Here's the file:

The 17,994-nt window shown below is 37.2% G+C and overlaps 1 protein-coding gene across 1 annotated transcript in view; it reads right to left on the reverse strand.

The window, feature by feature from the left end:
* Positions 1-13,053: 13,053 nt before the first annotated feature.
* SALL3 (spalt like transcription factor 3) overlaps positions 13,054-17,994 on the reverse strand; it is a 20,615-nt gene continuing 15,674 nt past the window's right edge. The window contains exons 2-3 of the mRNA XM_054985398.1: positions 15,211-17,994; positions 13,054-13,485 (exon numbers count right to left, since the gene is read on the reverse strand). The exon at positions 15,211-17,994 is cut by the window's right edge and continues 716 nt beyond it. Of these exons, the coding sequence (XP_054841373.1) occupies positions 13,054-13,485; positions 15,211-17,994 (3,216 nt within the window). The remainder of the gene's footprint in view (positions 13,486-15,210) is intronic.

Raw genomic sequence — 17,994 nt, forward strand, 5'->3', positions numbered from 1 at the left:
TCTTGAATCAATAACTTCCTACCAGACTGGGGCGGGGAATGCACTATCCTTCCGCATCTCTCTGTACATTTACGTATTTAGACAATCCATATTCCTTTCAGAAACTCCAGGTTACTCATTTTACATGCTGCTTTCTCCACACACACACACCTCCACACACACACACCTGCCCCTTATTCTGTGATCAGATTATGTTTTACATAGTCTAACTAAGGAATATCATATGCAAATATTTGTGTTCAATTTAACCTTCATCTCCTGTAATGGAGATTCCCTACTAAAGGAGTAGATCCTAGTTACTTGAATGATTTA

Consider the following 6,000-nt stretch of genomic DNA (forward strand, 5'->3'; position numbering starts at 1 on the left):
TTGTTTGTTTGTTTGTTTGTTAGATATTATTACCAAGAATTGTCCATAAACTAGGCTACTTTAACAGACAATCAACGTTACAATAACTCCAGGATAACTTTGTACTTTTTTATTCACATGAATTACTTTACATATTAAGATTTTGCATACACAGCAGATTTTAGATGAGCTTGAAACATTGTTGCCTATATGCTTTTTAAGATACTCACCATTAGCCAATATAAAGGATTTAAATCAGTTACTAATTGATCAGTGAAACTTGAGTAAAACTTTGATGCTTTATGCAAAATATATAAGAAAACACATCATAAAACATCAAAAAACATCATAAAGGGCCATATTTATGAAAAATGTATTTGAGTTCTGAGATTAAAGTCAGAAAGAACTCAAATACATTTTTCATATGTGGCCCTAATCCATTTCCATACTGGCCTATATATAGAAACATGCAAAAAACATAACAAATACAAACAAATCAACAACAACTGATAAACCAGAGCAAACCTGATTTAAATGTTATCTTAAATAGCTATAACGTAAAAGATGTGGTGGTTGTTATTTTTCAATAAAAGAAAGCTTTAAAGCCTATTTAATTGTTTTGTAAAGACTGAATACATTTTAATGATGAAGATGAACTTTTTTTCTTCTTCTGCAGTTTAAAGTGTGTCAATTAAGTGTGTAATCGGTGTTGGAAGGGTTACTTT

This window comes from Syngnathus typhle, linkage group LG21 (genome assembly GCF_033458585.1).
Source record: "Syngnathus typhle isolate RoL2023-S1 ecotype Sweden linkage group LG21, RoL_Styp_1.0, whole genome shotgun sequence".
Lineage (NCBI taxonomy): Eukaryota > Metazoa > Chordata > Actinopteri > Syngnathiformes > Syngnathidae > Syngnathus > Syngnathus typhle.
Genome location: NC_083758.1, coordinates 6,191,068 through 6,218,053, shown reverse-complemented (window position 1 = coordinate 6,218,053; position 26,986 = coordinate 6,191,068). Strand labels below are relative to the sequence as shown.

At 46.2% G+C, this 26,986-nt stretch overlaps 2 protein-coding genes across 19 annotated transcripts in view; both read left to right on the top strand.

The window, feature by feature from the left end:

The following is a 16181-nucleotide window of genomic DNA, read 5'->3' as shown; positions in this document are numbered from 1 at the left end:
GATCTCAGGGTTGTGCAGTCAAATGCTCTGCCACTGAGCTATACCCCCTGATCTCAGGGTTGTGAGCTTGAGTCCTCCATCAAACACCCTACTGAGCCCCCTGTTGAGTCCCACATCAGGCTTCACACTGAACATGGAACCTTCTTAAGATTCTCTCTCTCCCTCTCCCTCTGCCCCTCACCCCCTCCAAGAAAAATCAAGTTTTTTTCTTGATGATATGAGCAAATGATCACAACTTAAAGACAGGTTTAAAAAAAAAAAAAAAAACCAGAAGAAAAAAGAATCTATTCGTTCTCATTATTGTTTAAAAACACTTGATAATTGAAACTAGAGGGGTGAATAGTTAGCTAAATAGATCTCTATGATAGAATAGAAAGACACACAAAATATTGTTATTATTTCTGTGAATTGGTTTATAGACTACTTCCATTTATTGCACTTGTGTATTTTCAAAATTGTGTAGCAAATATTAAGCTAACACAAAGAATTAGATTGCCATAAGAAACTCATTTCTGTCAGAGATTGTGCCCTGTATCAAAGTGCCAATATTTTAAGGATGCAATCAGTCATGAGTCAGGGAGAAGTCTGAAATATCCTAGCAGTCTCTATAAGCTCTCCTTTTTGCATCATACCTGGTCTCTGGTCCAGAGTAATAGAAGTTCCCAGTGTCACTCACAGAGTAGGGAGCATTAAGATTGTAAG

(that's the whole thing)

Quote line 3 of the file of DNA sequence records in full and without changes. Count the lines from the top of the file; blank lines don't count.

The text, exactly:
* Positions 1-13,053: 13,053 nt before the first annotated feature.